Desiree Llaguno, a Cuban attorney and member of the Society of International Law of the National Union of Jurists of Cuba, claims that Cuba has one of the best human rights records in the world. This assertion was published in Granma, the official newspaper of the Communist Party of Cuba, on May 14, the day before Cuba’s Universal Periodic Review (UPR) by the U.N. Human Rights council in Geneva, Switzerland.
The foundation for this claim is Cuba’s ratification of 44 of the 61 international human rights instruments. In so doing, Cuba adopts and incorporates those obligations to “the national reality.” In at least one instance (the Convention on the Rights of the Child), Cuba exceeds the obligations of the treaty.
Another pillar of this claim was the assertion that in its last UPR in 2013, of the 292 recommendations for improving its human rights record, Cuba accepted 230, took note of another 40 while rejecting only 20 which it claims contained “interventionist positions.”
In contrast, Cuba says, the U.S. has ratified only 18 of these 61 international treaties.
 Cuba, among the countries most committed to human rights, Granma (May 14, 2018) Other details about the upcoming UPR of Cuba are set forth in (a) What do you know about the presentation of Cuba in the Universal Periodic Review on Human rights (+PDF), Cubadebate (May 15, 2018); and these posts to dwkcommentaries: Cuba’s Human Rights Record Being Subjected to Universal Periodic Review by U.N. Human Rights Council (April 30, 2018); Advance Questions for Cuba’s Universal Periodic Review by the U.N. Human Rights Council (May 11, 2018).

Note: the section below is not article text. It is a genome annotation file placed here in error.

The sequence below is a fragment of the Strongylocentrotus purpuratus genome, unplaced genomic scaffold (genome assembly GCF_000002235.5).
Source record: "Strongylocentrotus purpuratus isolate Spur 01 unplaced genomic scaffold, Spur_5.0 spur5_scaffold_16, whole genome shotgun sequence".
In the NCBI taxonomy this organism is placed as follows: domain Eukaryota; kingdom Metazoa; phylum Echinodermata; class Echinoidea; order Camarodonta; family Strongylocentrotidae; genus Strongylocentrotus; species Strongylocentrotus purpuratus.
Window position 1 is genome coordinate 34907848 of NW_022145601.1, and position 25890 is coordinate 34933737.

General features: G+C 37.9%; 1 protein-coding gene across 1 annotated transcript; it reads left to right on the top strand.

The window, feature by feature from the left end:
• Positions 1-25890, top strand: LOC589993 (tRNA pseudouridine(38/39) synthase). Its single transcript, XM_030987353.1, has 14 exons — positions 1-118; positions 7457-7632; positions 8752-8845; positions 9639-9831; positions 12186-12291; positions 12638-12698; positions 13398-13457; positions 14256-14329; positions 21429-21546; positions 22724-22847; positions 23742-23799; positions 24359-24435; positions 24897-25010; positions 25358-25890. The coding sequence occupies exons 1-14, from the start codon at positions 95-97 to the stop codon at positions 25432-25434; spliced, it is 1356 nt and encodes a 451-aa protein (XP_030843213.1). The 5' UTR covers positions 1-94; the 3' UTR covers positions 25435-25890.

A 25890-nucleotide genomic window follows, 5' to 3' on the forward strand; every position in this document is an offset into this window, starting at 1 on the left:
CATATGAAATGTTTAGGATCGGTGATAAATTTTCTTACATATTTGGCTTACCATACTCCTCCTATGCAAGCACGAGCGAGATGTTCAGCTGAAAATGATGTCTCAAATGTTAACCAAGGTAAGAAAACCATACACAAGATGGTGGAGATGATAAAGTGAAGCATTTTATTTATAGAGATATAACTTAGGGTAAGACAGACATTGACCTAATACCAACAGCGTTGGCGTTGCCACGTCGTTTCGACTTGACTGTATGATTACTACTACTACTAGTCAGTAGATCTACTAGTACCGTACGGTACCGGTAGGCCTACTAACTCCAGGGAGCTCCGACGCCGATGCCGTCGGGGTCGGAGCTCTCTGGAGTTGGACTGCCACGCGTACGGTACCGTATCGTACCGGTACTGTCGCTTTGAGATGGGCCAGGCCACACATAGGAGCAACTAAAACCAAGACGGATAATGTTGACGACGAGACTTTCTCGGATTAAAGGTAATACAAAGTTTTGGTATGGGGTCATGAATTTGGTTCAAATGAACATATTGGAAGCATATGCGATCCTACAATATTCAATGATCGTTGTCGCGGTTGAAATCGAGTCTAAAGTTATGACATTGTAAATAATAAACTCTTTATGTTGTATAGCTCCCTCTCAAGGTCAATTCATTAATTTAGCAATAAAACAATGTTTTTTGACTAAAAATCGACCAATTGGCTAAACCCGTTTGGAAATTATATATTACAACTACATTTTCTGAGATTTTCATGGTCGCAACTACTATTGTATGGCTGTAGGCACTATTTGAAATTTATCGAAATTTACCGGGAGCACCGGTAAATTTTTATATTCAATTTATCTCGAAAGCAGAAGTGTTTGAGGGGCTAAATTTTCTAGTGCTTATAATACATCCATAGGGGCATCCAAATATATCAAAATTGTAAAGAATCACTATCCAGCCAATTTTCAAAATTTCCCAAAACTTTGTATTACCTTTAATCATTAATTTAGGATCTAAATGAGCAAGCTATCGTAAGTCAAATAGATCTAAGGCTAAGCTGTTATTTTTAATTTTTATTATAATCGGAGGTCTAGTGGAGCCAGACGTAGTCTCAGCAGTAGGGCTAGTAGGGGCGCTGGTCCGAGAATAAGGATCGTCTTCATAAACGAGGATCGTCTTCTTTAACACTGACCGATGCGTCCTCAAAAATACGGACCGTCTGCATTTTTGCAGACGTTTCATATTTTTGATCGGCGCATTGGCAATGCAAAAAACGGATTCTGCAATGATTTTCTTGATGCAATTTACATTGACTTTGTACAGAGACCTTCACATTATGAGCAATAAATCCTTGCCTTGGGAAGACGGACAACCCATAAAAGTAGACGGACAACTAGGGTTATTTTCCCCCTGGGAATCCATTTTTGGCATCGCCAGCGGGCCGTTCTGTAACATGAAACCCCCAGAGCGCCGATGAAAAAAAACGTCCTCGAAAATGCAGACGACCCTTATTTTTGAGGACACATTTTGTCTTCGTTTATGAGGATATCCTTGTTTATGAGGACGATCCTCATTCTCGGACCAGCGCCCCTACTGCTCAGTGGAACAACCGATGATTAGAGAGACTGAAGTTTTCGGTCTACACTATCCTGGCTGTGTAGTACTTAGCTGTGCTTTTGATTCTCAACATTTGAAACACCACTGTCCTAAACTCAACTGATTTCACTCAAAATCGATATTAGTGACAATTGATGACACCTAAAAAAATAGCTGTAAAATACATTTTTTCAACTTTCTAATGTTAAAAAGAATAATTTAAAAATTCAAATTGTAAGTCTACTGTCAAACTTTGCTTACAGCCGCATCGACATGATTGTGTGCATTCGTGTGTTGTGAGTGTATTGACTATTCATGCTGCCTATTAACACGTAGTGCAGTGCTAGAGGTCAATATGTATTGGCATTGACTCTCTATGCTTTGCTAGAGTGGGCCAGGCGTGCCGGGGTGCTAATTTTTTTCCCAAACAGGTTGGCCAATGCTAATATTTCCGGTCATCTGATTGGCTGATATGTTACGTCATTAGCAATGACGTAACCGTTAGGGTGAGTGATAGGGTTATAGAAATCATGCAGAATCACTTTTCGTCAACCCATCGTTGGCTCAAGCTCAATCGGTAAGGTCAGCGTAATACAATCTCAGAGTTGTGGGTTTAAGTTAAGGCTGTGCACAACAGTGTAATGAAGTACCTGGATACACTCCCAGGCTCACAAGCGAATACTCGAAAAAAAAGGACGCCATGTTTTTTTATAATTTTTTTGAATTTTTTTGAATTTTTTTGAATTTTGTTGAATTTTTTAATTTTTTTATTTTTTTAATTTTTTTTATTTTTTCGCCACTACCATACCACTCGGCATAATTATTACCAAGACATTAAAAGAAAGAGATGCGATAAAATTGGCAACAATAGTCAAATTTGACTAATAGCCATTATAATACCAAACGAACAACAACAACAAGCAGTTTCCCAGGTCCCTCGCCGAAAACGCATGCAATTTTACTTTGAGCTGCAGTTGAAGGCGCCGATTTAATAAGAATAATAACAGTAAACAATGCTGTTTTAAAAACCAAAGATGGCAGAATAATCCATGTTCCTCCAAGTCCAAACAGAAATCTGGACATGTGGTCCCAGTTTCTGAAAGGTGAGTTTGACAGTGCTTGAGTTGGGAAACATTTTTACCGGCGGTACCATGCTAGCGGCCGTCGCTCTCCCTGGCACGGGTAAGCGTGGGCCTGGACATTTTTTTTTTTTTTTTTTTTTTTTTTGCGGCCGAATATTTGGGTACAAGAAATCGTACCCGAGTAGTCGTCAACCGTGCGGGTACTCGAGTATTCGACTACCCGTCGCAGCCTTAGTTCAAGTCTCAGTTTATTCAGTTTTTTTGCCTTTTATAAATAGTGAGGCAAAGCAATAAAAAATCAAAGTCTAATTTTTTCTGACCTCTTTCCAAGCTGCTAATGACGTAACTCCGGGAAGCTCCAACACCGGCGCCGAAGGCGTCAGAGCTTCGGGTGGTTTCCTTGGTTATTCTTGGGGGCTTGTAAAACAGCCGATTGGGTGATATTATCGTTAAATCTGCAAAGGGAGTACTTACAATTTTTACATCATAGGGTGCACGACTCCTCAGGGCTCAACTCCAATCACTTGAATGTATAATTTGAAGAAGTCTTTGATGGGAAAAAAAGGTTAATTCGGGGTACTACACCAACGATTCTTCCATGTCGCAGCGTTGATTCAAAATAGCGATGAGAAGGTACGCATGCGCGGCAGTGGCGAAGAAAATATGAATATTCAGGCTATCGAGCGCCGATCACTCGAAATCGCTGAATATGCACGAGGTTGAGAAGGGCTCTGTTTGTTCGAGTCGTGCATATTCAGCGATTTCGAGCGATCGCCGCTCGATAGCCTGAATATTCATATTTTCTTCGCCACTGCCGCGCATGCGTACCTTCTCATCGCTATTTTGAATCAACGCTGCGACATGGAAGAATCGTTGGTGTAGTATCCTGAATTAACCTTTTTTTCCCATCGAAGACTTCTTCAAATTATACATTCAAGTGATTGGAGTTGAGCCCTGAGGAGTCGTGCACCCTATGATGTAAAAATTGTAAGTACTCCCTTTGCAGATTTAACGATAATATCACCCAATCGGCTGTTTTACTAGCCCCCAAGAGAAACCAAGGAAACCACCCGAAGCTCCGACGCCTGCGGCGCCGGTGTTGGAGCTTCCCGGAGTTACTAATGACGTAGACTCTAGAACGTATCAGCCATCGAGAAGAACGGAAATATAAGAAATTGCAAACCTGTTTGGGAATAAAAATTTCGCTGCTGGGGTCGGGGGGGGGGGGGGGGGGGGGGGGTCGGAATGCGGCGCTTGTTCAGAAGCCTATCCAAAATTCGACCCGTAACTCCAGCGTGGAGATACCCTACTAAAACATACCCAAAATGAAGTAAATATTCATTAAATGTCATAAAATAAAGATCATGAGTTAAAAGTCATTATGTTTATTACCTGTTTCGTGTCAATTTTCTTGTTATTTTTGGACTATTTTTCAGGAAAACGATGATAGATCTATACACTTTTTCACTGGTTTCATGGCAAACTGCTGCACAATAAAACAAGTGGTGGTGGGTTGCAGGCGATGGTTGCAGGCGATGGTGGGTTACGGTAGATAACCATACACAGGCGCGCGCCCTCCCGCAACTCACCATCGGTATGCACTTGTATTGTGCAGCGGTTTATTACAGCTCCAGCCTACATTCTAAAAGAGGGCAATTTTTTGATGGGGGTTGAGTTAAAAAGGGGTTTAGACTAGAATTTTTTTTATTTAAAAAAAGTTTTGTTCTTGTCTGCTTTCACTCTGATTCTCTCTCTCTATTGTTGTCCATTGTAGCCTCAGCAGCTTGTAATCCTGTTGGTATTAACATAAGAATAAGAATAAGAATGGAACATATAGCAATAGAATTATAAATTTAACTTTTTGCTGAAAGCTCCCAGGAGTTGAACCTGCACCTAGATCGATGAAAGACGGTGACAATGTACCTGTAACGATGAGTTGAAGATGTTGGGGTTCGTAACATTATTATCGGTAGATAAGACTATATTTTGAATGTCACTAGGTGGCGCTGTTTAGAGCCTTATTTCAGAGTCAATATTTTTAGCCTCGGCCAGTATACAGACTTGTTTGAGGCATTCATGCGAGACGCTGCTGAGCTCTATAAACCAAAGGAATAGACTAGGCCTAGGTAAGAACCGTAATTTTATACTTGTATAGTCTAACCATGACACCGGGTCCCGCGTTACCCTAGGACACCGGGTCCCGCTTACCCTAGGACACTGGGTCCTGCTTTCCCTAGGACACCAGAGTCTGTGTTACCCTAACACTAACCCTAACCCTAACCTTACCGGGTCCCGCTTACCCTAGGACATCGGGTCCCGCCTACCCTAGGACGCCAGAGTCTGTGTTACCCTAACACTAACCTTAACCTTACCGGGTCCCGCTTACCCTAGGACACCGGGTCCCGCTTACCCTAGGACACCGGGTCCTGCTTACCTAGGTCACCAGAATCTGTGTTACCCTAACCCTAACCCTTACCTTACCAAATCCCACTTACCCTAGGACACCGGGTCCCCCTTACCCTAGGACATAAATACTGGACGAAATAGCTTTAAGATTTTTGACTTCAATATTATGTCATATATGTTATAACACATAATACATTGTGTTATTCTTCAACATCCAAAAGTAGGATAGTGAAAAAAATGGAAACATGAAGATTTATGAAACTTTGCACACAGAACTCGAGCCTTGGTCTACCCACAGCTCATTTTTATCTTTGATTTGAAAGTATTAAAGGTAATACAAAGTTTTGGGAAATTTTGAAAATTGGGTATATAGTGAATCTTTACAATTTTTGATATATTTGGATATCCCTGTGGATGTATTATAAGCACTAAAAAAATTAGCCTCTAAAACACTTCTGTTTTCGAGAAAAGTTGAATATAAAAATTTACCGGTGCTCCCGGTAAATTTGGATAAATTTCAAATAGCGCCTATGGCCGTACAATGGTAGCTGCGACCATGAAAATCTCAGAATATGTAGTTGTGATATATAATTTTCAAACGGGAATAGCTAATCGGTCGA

The U.S. record of acceptance of multilateral human rights treaties is discussed in these posts to dwkcommentaries.com: Multilateral Treaties Ratified by the U.S. [Nineteen] (Feb. 9, 2013); Multilateral Treaties signed, But Not Ratified, by the U.S. [Nine] (Feb. 12, 2013); Multilateral Treaties Not Signed and Ratified by the U.S. [Seven] (Feb. 16, 2013).